Learning how to analyze a stock before you take the plunge to invest in it is vital to succeeding in the market. Unfortunately too many people focus on simple metrics such as P/E, EBITDA, Book Value, or EPS. All of these are important but it only gives you a snapshot of the much larger picture.
By far the simplest and most effective way to analyze a stock before investing is simply by doing intrinsic research on the company paired with competitive analysis of the company’s competitors.
If this didn’t make any sense to you, don’t worry. I am going to demonstrate how you can save countless hours on research while also making massive returns.
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Without further ado, let’s jump into the simple guide on how to analyze a stock before investing.
Why Intrinsic and Competitive Analysis?
The answer is relatively simple. Most junior analysts get bogged down in the weeds of the typical valuation metrics and forget to look at the larger picture.
If you spend your entire day weighing P/E and EPS between a couple potential investments you are going to completely miss the most important metric of them all. How well a company can capitalize upon its sector or industry.
Yes, the typical valuation metrics of P/E, EPS, Book Value, EBITDA, and DCFs are important. However they pale in comparison to a sector or industry competitive overview.
The reason behind this is because the typical valuation metrics look at a potential investment in a vacuum. They fail to account for growth potential, marketing, executive team, or product scalability.
The best thing about this? By focusing your efforts on competitive and intrinsic analysis you can ‘scan’ a company lighting quickly.
On average it will take me about 10-15 minutes to figure out if a company is even worth my time to look into further. I am going to show you how to do this so that you can save countless hours on research.
First: Intrinsic Valuation on Potential Investment
The first thing you should do is perform an intrinsic valuation on a company.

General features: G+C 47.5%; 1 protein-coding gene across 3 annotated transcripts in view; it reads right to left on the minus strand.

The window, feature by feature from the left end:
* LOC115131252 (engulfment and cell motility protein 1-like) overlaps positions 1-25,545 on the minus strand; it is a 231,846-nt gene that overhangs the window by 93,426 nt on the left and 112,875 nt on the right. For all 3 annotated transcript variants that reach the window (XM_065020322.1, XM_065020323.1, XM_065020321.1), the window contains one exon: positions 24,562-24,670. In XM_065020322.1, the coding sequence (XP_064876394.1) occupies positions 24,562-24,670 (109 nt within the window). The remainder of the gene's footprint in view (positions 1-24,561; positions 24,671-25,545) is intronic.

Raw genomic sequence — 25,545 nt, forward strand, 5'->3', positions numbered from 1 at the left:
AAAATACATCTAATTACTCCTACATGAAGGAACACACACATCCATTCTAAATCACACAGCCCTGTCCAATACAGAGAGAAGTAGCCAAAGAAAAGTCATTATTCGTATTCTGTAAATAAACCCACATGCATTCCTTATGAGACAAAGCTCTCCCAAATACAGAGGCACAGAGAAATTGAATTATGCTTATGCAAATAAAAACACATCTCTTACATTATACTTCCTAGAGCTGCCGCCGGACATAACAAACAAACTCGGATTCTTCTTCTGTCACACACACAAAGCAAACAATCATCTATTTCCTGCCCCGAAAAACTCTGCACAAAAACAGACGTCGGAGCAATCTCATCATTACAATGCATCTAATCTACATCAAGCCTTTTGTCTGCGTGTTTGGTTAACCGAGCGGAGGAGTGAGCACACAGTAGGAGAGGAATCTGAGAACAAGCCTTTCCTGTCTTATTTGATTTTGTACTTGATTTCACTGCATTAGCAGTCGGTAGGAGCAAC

To do this you will be looking at their 10-k document to understand their business model, product, finances, risks, and executive team. The reason behind this is you want to figure out if the company can be successful if they were the only person in their potential industry.
We are not looking at competitors yet. We are simply looking for how well a company can operate on its own without any outside pressures. Competitive analyses will come later on.
Going Through the 10-K
Here is the 10-k file for Gamestop.(source)
Within this 10-k you are going to be looking for the following sections.
- Executive Team
Here is an image demonstrating what to look for in the table of contents.
The reason that I recommend you quickly go through these sections is because you will get a firm understanding of what your potential investment is by only reading a couple pages worth of information.
In the Business Section you are going to be looking for scalability. Ask yourself the following questions; In a perfect world how fast could your potential company scale. What is their product? What is their target audience? How well do they market the product?
This should take you around 4-6 minutes to do effectively. If the company can’t scale efficiently, or their product is flawed. Move on to the next target investment.
In the risk factors section you are looking for what your potential investment company sees as their major risks going forward. It’s important to remember that this is what the executives at the company see, not you.